“Malick didn’t even know what he was doing!  He figured it all out in the editing room!”  Oh, buzz off.  That’s not a valid complaint.  If you think there’s only one “right” way to make a film, you’re only cheating yourself.  Hitchcock edited entire films in his head before shooting.  Good for him, that worked out beautifully.  This worked out beautifully too.  Wonderful songs arise out of jam sessions.  Wonderful paintings are begun with random brush strokes.  Wonderful comedy is improvised out of a barebones idea.  Let Malick have his cinematic jam sessions if this is to be the result.  Rating: Masterpiece (96)
I was going to respond to this by picking out my favorite sentences from your thoughts here and quoting them, but then I realized I just be quoting almost the entire thing.  :)  Really great stuff.  Thank-you.

MartinTeller

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Re: Respond to the last movie you watched
« Reply #13957 on: July 10, 2012, 12:20:36 PM »
Thank you, Melissa!  I really struggled to say what I wanted to say... I had to sleep on it, which I almost never do.  And I'm afraid it still came out as fawning nonsense.  But I hope I captured the spirit of my feelings.
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1SO

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Re: Respond to the last movie you watched
« Reply #13958 on: July 10, 2012, 12:34:31 PM »
I'm a bit surprised to see such a defensive review. Reads like rather than being swept away in the experience you were finding rebuttal for attacks leveled against the film. Your self-importance section was most interesting and would've been happy to hear more specific examples of places where the detours led to a more interesting exploration of Malick's questions.

When you get to style/substance your retort takes on an equally "knee-jerk" quality. What did you find to be Malick's style and why do you think that style fit the substance so well? What about a mention of just how much substance there is? My favorite surprise was in the layers Malick gave to Pitt's character. He wasn't a stock tough father. That goes completely out the window during the sequence where he's playing piano. And he doesn't just play, but that piano becomes the main thread weaving through that section. My feelings on the father were smashed and rebuilt in that section.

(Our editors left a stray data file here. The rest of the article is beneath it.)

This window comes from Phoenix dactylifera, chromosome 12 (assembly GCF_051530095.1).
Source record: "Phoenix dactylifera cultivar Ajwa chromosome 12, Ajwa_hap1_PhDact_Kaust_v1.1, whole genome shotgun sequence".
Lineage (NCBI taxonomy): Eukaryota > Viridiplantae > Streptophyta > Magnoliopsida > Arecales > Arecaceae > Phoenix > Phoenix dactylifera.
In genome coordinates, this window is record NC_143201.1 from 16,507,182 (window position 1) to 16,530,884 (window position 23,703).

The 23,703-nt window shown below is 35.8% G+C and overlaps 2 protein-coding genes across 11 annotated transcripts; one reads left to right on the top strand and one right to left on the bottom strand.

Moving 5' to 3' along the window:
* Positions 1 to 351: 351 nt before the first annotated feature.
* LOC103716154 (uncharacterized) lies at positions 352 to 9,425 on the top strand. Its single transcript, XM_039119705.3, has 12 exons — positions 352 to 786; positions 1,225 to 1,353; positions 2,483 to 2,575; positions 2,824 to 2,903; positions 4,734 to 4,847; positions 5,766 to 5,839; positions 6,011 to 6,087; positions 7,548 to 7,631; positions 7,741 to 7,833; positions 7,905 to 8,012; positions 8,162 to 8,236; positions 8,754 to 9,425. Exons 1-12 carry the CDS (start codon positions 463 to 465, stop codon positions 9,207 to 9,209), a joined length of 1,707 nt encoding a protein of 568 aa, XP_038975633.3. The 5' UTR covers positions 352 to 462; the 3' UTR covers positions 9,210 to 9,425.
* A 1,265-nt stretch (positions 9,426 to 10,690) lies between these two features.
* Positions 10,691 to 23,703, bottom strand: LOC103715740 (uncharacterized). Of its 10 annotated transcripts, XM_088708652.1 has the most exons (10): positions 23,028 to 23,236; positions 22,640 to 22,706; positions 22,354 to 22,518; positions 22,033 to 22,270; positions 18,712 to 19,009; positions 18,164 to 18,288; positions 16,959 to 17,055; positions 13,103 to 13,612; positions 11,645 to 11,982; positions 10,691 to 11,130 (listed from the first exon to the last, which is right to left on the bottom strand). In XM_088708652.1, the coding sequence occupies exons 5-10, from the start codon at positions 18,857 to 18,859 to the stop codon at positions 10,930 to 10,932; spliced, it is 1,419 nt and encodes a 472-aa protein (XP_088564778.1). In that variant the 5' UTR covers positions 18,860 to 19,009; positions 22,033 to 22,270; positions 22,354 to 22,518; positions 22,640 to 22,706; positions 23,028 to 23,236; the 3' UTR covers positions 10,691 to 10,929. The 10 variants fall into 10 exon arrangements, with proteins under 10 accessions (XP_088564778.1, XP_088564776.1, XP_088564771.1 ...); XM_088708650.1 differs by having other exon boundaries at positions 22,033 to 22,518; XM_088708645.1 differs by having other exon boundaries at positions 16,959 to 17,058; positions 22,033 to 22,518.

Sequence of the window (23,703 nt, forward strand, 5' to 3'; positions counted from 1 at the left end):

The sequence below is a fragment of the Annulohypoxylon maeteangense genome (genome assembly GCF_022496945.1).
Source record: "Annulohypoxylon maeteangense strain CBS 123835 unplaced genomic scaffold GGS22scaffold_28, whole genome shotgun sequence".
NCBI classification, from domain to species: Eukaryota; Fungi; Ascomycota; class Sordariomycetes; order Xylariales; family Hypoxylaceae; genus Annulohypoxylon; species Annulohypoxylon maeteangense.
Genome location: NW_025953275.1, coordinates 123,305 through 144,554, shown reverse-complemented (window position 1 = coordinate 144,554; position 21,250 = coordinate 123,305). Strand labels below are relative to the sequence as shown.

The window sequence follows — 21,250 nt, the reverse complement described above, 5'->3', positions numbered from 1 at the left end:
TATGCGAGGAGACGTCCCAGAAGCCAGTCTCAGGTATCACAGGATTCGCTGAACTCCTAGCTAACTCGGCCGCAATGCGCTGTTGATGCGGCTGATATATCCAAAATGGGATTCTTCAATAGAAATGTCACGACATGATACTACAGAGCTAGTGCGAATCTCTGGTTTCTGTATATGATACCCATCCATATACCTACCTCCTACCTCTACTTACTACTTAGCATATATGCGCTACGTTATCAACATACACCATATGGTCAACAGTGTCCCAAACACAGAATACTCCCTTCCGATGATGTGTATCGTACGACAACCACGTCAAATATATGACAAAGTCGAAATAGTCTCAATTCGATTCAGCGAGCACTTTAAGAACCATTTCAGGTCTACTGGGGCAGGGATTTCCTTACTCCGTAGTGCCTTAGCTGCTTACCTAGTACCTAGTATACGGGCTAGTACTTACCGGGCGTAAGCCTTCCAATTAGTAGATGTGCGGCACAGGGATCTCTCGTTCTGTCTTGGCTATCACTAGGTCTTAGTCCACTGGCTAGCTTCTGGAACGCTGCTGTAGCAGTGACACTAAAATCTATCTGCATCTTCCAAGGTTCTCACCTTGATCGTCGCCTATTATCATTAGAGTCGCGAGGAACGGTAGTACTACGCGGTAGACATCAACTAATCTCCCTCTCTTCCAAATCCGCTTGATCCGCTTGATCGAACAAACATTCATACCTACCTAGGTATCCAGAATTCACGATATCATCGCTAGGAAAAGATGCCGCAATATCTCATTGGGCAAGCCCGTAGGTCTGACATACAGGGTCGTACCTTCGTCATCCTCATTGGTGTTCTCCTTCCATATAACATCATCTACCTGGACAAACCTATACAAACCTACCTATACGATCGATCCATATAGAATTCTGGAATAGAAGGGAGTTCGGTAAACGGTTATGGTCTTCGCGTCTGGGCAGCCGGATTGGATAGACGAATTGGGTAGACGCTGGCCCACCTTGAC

Do you have any theories on why Malick's way of finding the story in the editing room is so effective? Maybe some moments where random imagery came together in a way where pre-conception couldn't have done the same so wonderfully? (I would cite the birth of Jack.)

Now, are you willing to accept the counterpoint that there are times when Malick's jam session approach doesn't work? It makes it difficult for the viewer to get their bearings in the opening. (I think we're starting with 2 deaths, but I've only seen the film once.) I'm talking about before the creation sequence. Most of Sean Penn's scenes didn't click with me. I have nothing against Malick being self-important, stylish and figuring it out in the editing room. I still find the result to be flawed but Malick's most interesting work simply because his technique doesn't work with the material 100% of the time, or even 90%. It's not going to. It's not meant to. What matters is when it all does connect (as it did now and again with me) it's like nothing we've ever seen.
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MartinTeller

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Re: Respond to the last movie you watched
« Reply #13959 on: July 10, 2012, 12:55:53 PM »
I'm a bit surprised to see such a defensive review. Reads like rather than being swept away in the experience you were finding rebuttal for attacks leveled against the film.